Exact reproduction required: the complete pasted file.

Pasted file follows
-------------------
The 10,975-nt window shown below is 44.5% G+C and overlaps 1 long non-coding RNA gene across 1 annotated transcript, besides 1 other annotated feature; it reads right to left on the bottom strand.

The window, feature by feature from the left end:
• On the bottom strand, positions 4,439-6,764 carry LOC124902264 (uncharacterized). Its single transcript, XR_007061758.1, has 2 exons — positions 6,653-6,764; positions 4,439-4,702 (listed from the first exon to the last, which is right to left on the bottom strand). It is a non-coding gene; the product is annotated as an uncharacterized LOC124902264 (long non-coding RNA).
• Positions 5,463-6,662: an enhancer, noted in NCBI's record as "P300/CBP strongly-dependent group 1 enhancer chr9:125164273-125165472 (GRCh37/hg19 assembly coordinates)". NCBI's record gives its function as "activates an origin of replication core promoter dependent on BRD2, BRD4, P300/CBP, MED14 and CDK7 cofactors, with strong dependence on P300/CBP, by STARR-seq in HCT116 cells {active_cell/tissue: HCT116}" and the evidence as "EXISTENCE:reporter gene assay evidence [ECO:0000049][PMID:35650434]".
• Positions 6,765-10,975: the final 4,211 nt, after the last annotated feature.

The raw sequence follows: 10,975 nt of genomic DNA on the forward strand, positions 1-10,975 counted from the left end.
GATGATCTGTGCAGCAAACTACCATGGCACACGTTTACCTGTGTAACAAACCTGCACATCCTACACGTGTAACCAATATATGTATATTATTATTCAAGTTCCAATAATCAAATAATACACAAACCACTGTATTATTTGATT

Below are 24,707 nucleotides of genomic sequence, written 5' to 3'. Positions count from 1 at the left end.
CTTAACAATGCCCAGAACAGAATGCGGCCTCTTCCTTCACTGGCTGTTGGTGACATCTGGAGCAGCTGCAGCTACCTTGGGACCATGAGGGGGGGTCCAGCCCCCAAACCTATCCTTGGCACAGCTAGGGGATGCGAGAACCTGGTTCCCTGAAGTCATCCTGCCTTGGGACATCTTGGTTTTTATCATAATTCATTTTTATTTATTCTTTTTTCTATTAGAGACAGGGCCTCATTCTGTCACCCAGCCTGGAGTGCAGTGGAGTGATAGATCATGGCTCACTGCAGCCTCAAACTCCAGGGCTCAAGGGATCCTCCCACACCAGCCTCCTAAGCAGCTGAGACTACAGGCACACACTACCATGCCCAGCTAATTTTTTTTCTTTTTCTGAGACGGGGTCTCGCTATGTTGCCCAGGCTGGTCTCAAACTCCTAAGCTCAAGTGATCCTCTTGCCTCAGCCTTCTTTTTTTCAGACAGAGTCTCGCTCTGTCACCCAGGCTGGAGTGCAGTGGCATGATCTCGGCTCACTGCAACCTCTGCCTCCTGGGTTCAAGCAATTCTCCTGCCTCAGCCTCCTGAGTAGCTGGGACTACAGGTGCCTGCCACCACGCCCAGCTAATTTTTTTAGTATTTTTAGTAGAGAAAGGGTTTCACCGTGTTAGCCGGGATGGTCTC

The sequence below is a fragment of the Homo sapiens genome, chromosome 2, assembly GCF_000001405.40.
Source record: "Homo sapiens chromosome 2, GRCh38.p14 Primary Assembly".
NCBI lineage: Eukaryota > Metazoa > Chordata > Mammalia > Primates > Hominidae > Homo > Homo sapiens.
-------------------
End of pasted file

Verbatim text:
The 10,975-nt window shown below is 44.5% G+C and overlaps 1 long non-coding RNA gene across 1 annotated transcript, besides 1 other annotated feature; it reads right to left on the bottom strand.

The window, feature by feature from the left end:
• On the bottom strand, positions 4,439-6,764 carry LOC124902264 (uncharacterized). Its single transcript, XR_007061758.1, has 2 exons — positions 6,653-6,764; positions 4,439-4,702 (listed from the first exon to the last, which is right to left on the bottom strand). It is a non-coding gene; the product is annotated as an uncharacterized LOC124902264 (long non-coding RNA).
• Positions 5,463-6,662: an enhancer, noted in NCBI's record as "P300/CBP strongly-dependent group 1 enhancer chr9:125164273-125165472 (GRCh37/hg19 assembly coordinates)". NCBI's record gives its function as "activates an origin of replication core promoter dependent on BRD2, BRD4, P300/CBP, MED14 and CDK7 cofactors, with strong dependence on P300/CBP, by STARR-seq in HCT116 cells {active_cell/tissue: HCT116}" and the evidence as "EXISTENCE:reporter gene assay evidence [ECO:0000049][PMID:35650434]".
• Positions 6,765-10,975: the final 4,211 nt, after the last annotated feature.

The raw sequence follows: 10,975 nt of genomic DNA on the forward strand, positions 1-10,975 counted from the left end.
GATGATCTGTGCAGCAAACTACCATGGCACACGTTTACCTGTGTAACAAACCTGCACATCCTACACGTGTAACCAATATATGTATATTATTATTCAAGTTCCAATAATCAAATAATACACAAACCACTGTATTATTTGATT

Below are 24,707 nucleotides of genomic sequence, written 5' to 3'. Positions count from 1 at the left end.
CTTAACAATGCCCAGAACAGAATGCGGCCTCTTCCTTCACTGGCTGTTGGTGACATCTGGAGCAGCTGCAGCTACCTTGGGACCATGAGGGGGGGTCCAGCCCCCAAACCTATCCTTGGCACAGCTAGGGGATGCGAGAACCTGGTTCCCTGAAGTCATCCTGCCTTGGGACATCTTGGTTTTTATCATAATTCATTTTTATTTATTCTTTTTTCTATTAGAGACAGGGCCTCATTCTGTCACCCAGCCTGGAGTGCAGTGGAGTGATAGATCATGGCTCACTGCAGCCTCAAACTCCAGGGCTCAAGGGATCCTCCCACACCAGCCTCCTAAGCAGCTGAGACTACAGGCACACACTACCATGCCCAGCTAATTTTTTTTCTTTTTCTGAGACGGGGTCTCGCTATGTTGCCCAGGCTGGTCTCAAACTCCTAAGCTCAAGTGATCCTCTTGCCTCAGCCTTCTTTTTTTCAGACAGAGTCTCGCTCTGTCACCCAGGCTGGAGTGCAGTGGCATGATCTCGGCTCACTGCAACCTCTGCCTCCTGGGTTCAAGCAATTCTCCTGCCTCAGCCTCCTGAGTAGCTGGGACTACAGGTGCCTGCCACCACGCCCAGCTAATTTTTTTAGTATTTTTAGTAGAGAAAGGGTTTCACCGTGTTAGCCGGGATGGTCTC

The sequence below is a fragment of the Homo sapiens genome, chromosome 2, assembly GCF_000001405.40.
Source record: "Homo sapiens chromosome 2, GRCh38.p14 Primary Assembly".
NCBI lineage: Eukaryota > Metazoa > Chordata > Mammalia > Primates > Hominidae > Homo > Homo sapiens.